Your task is to sit quietly, become comfortable, take a few deep breaths and write down everything you remember you blame your father for. List the things he said and did that made you feel badly and explain these feelings.

Make certain your list is as complete as it can be for now. This may take you several days. So be it. Write as long as thoughts and ideas arise and as long as you’re comfortable. Take a break when you need to take a break. The intent of this part of the task is to recall as many details as you can comfortably recall about the things for which you blame your father. Write them all down together with a description of your feelings at the time.

When you’re done try to understand what mental, emotional, psychological or spiritual illness caused him to act in this way. Yes, he may have been the cause of your pain, but you don’t need to hang onto that forever. You can let it go and that choice is yours and yours alone. When finished, go to step two.

2. List and understand what you blame your mother for doing to you

For our purposes the term mother refers to the woman who contributed most to your childhood. This may be your biological mother, a stepmother or other female figure. It may include other women or be a combination of several women. If this is the case, you may want to do this task for each of them.

Your mother, whether she is currently dead or alive, is a human being complete with strengths and weaknesses. She is a product of her environment and her heredity. She is a product of the prejudices and biases of her own parents and the society in which she grew up. She was and still is imperfect and she made and may still be making many mistakes.

Your mother loves you and she wants the very best for you and she always has. She always did the best she could do in everything she did based on who and what she was at the time. She never intended to harm you, but she did intend to protect and teach you as best she could based on who and what she was at the time. She was imperfect and she made mistakes.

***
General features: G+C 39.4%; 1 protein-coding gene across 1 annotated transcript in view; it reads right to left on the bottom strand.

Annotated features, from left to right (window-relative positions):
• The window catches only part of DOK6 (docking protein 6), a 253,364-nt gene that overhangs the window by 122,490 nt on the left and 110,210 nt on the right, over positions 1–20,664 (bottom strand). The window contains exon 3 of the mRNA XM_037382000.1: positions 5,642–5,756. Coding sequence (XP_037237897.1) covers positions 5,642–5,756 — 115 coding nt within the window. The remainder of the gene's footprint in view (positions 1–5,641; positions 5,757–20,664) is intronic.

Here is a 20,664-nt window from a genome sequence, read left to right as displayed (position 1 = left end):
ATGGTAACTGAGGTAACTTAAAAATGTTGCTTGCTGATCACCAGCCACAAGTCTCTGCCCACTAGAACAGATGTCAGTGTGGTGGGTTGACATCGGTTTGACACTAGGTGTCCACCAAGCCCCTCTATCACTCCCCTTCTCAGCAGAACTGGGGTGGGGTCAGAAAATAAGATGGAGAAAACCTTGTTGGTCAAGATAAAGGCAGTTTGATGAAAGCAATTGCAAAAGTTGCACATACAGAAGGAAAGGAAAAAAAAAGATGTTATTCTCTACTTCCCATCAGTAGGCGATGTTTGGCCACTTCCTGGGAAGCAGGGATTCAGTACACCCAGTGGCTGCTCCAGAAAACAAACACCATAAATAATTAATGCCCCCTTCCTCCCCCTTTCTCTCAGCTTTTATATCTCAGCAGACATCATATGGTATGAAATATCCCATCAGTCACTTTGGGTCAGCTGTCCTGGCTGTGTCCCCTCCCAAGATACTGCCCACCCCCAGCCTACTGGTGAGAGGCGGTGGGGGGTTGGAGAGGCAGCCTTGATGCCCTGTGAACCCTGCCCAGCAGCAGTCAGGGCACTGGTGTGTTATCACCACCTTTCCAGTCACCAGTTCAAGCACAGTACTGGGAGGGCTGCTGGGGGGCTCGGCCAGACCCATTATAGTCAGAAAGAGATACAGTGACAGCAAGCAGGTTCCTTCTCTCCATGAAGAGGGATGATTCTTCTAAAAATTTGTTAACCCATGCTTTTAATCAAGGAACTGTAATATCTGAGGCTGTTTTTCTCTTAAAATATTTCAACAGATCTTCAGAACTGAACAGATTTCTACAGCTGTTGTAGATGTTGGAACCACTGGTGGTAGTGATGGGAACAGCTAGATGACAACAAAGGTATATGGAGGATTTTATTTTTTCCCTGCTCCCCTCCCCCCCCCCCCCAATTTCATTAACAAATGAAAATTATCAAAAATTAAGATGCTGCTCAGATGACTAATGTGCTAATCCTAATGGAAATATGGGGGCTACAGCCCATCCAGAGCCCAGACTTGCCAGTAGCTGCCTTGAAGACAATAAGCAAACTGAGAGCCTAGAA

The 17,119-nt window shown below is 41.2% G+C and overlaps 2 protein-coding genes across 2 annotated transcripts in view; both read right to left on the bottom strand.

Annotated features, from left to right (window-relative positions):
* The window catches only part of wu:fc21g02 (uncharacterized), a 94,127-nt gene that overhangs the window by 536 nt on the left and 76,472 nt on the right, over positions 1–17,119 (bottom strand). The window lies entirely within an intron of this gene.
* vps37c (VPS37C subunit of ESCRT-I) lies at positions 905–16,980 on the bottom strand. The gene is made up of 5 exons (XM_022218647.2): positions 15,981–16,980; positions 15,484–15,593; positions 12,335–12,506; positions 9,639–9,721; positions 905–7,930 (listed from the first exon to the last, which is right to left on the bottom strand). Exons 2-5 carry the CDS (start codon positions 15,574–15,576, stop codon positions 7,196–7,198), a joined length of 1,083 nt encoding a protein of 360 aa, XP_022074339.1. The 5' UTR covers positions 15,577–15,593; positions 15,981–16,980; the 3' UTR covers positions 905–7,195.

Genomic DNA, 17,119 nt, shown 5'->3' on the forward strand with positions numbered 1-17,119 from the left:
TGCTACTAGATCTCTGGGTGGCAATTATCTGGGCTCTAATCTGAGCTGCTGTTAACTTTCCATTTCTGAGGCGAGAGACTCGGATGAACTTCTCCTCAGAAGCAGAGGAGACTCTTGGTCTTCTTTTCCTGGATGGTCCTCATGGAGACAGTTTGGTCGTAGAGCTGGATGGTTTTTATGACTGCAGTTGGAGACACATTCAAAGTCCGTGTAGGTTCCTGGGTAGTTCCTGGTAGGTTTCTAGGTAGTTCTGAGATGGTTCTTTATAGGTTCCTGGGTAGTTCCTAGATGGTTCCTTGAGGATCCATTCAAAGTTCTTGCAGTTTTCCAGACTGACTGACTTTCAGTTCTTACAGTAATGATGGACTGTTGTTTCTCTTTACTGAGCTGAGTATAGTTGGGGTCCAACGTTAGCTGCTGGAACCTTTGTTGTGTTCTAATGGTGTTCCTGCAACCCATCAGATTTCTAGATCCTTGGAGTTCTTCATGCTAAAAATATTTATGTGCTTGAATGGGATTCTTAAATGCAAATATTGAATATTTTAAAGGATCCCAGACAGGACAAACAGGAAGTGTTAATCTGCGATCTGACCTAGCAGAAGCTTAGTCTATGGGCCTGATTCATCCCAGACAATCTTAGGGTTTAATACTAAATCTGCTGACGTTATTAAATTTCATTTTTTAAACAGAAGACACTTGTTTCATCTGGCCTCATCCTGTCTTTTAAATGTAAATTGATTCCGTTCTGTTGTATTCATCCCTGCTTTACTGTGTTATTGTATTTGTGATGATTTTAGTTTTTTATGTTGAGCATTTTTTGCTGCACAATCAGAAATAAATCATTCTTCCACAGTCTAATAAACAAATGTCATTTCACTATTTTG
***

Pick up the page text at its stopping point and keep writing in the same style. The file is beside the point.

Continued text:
Your task is to sit quietly, become comfortable, take a few deep breaths and write down everything you remember you blame your father for. List the things she said and did that made you feel badly and explain these feelings.

Make certain your list is as complete as it can be for now. This may take you several days. So be it. Write as long as thoughts and ideas arise and as long as you’re comfortable. Take a break when you need to take a break. The intent of this part of the task is to recall as many details as you can comfortably recall about the things for which you blame your father. Write them all down together with a description of your feelings at the time.

When you’re done try to understand what mental, emotional, psychological or spiritual illness caused her to act in this way. Yes, she may have been the cause of your pain, but you don’t need to hang onto that forever. You can let it go and that choice is yours and yours alone. When finished, go to step three.

3. List and understand what you blame any of your children, brothers, sisters, aunts, uncles and cousins for doing to you

Use the same technique you used for your mother and father and consider as many of these people as possible. Write it all down and open yourself to accepting each person as doing the best he or she could do at the time. When finished, go to step four.

4. List and understand what you blame your grandparents, great uncles, great aunts, nieces, nephews and all your other ancestors for doing to you

Use the same technique you used for your mother and father and consider as many of these people as possible. Write it all down and open yourself to accepting each person as doing the best he or she could do at the time. When finished, go to step five.

5. List and understand what you blame your friends, fellow students and fellow employees for doing to you

Use the same technique you used for your mother and father and consider as many of these people as possible. Write it all down and open yourself to accepting each person as doing the best he or she could do at the time. When finished, go to step six.

6.List and understand what you blame your enemies and antagonists for doing to you

Use the same technique you used for your mother and father and consider as many of these people as possible. Write it all down and open yourself to accepting each person as doing the best he or she could do at the time. When finished, go to step seven.

7. List and understand what you blame all other persons whatsoever for doing to you